The Americas Partnership for Economic Prosperity (APEP, aka. the Americas Partnership) is a proposed regional economic cooperation framework between 12 countries in North, Central, and South America.
APEP was first announced in June 2022 by US President Biden, and its broad objectives were agreed to in January 2023 in the Joint Declaration on APEP. This meeting also agreed on APEP’s four main “pillars”: 1) regional competitiveness, 2) resilient supply chains, 3) shared prosperity, and 4) sustainable investment. Notably, APEP has no new trade liberalization (tariff reductions and market access).
This new approach comes as governments around the world are starting to recognize what activists have said for decades: the status quo in the global economy is failing. For almost 30 years, Free Trade Agreements (FTAs) have consistently put corporate profits before workers’ wages, have put investor rights before environmental protections, and have facilitated privatization and exploitative wage and regulatory arbitrage. The result has been obscene wealth inequality, rapid climate change, and dysfunctional democracies.
APEP is framed as a new direction to solve these problems. The US government describes APEP as a new type of economic agreement aimed at “bottom-up growth” and “worker-centered trade policy”, and the Canadian government lists negotiating objectives like reducing social and economic inequality, combatting climate change, promoting democracy, and upholding human rights.
The Canadian government invited feedback on these early objectives from stakeholders between March 25 to May 9. Attached above is the Trade Justice Network’s joint submission to that consultation. As representatives of Canadian labour, environmental, farmer, and other civil society organizations, this document outlines what we see as the key provisions needed for APEP to live up to the ambitious rhetoric from the American and Canadian governments.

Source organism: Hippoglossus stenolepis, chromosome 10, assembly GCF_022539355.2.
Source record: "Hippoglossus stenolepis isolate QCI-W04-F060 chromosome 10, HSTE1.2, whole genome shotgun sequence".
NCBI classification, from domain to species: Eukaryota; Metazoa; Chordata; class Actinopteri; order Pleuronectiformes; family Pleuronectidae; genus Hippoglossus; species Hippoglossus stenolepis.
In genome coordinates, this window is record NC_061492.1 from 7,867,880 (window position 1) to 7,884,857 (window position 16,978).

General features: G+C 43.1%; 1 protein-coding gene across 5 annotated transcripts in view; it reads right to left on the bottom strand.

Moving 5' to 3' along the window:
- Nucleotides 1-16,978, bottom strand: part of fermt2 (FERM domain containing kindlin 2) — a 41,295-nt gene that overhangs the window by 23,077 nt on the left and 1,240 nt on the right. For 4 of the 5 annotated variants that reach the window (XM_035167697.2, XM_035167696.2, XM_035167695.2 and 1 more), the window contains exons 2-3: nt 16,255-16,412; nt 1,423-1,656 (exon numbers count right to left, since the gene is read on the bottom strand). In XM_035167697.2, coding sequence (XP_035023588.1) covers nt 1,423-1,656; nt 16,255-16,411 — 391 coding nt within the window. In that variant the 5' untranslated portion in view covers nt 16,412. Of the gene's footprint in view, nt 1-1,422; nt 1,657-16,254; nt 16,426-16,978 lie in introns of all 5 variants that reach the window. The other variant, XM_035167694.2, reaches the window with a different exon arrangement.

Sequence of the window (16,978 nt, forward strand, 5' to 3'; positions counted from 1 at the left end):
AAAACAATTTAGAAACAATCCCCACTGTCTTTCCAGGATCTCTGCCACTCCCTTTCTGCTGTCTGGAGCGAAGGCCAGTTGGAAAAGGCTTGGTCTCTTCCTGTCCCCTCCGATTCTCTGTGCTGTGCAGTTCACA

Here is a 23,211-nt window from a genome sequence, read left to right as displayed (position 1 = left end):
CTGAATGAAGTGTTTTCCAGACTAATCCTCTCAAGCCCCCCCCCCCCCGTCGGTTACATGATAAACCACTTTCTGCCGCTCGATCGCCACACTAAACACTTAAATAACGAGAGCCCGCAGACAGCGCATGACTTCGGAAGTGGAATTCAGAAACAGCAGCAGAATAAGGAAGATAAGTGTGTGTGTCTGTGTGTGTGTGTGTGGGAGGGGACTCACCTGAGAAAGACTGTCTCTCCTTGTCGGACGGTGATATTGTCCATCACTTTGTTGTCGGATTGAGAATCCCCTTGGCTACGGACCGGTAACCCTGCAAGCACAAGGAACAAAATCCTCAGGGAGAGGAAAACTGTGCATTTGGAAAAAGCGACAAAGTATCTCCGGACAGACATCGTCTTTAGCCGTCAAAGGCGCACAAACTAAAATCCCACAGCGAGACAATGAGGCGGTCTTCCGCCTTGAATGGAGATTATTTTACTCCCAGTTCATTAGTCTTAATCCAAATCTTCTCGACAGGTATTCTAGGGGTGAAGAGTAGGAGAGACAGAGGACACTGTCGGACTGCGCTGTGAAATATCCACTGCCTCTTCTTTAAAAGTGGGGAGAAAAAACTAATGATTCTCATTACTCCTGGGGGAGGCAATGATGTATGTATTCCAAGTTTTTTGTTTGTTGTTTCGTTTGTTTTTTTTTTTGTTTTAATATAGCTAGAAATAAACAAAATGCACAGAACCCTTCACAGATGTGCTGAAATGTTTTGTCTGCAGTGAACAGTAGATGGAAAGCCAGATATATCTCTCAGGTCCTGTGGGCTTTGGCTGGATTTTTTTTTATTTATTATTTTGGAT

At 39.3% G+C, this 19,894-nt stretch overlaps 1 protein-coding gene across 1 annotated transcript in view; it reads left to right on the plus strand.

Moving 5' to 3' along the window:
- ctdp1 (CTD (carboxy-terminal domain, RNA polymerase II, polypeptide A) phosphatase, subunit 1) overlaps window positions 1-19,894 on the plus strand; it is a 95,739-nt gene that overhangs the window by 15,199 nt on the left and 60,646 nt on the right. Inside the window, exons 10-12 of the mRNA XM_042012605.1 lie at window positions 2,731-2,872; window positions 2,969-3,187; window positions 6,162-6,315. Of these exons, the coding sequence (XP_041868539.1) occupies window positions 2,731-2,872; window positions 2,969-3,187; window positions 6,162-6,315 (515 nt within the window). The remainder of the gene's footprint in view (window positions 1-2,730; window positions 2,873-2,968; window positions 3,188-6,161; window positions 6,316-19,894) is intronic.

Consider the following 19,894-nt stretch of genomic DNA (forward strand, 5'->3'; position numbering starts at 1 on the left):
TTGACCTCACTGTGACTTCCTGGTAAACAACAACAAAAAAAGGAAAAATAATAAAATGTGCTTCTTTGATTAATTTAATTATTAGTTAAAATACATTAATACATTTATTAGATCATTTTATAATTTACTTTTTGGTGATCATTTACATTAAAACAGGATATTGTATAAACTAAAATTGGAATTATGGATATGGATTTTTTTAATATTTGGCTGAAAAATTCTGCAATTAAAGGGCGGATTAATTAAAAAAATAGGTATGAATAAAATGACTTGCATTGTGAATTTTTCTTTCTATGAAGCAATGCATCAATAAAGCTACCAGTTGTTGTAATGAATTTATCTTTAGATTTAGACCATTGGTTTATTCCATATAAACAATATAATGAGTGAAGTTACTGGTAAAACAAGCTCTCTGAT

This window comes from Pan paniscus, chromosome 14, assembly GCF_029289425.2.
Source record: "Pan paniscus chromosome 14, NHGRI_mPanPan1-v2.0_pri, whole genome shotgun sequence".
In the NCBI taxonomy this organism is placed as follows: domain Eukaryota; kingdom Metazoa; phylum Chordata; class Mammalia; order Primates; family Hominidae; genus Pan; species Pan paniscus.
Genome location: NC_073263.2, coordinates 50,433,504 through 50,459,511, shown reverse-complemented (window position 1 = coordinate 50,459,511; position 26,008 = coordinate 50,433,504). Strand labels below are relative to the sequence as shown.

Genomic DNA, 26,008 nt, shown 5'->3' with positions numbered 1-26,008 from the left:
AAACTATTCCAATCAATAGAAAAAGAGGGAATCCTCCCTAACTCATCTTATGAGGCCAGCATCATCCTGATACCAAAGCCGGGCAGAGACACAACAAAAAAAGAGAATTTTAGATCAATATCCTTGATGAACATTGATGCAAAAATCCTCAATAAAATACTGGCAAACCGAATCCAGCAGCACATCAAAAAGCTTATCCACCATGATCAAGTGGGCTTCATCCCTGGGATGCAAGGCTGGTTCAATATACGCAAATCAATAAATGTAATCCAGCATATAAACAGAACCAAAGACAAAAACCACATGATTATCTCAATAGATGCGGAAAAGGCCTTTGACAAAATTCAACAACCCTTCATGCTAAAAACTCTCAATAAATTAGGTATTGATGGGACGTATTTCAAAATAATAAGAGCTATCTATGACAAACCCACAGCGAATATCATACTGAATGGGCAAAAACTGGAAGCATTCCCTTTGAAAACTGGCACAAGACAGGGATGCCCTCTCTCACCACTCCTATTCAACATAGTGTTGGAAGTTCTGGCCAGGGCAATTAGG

APEP must exclude:
- investor-state dispute settlement (ISDS) rules
- digital trade provisions that entrench existing tech monopolies
- “good regulatory practices” provisions which restrict public-interest regulations
- provisions leading to privatization of public services
APEP must include:
- labour rights that are strong, binding, and enforceable
- effective enforcement for labour rights modeled on CUSMA’s Rapid Response Mechanism (RRM)
- environmental provisions that are strong, binding, and enforceable
- termination of ISDS rules in existing FTAs between APEP members
- respect for Indigenous rights as recognized in international treaties
- cooperative standards for regulating emergent AI tools democratically and in the public interest
For APEP to promote democracy, its negotiations must be:
- transparent: the public must know what is proposed on their behalf, and draft texts must be public
- democratic: goals should be determined by the public, not by lead negotiators and trade Ministers
- participatory: the public should be involved in APEP’s design via deliberative and participatory democratic processes
This statement represents the first step towards a broader APEP campaign by our members in Canadian civil society and our international allies. Follow this page for updates on our upcoming work on APEP.
For more information about this statement or TJN’s other work on APEP, contact: email@example.com